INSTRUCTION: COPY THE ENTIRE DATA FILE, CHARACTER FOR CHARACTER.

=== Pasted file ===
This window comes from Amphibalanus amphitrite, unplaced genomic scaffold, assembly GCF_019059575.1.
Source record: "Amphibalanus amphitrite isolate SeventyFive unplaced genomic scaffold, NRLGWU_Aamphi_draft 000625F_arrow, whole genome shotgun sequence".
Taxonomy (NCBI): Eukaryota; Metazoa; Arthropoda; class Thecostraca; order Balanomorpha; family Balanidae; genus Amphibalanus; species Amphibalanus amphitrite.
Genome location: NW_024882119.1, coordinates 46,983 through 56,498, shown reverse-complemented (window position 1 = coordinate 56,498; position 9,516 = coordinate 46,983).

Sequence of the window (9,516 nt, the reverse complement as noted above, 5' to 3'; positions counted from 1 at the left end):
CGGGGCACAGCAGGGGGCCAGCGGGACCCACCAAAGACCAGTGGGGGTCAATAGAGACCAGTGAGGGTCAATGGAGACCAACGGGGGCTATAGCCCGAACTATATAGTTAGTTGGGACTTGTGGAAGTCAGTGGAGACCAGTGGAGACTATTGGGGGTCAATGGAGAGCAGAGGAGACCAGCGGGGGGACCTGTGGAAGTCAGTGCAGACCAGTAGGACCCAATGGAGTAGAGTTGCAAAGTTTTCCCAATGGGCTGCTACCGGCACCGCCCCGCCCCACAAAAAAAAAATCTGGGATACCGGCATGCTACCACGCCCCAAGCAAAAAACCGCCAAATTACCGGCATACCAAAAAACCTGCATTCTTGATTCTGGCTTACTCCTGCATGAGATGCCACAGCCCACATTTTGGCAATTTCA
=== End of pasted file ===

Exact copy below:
This window comes from Amphibalanus amphitrite, unplaced genomic scaffold, assembly GCF_019059575.1.
Source record: "Amphibalanus amphitrite isolate SeventyFive unplaced genomic scaffold, NRLGWU_Aamphi_draft 000625F_arrow, whole genome shotgun sequence".
Taxonomy (NCBI): Eukaryota; Metazoa; Arthropoda; class Thecostraca; order Balanomorpha; family Balanidae; genus Amphibalanus; species Amphibalanus amphitrite.
Genome location: NW_024882119.1, coordinates 46,983 through 56,498, shown reverse-complemented (window position 1 = coordinate 56,498; position 9,516 = coordinate 46,983).

Sequence of the window (9,516 nt, the reverse complement as noted above, 5' to 3'; positions counted from 1 at the left end):
CGGGGCACAGCAGGGGGCCAGCGGGACCCACCAAAGACCAGTGGGGGTCAATAGAGACCAGTGAGGGTCAATGGAGACCAACGGGGGCTATAGCCCGAACTATATAGTTAGTTGGGACTTGTGGAAGTCAGTGGAGACCAGTGGAGACTATTGGGGGTCAATGGAGAGCAGAGGAGACCAGCGGGGGGACCTGTGGAAGTCAGTGCAGACCAGTAGGACCCAATGGAGTAGAGTTGCAAAGTTTTCCCAATGGGCTGCTACCGGCACCGCCCCGCCCCACAAAAAAAAAATCTGGGATACCGGCATGCTACCACGCCCCAAGCAAAAAACCGCCAAATTACCGGCATACCAAAAAACCTGCATTCTTGATTCTGGCTTACTCCTGCATGAGATGCCACAGCCCACATTTTGGCAATTTCA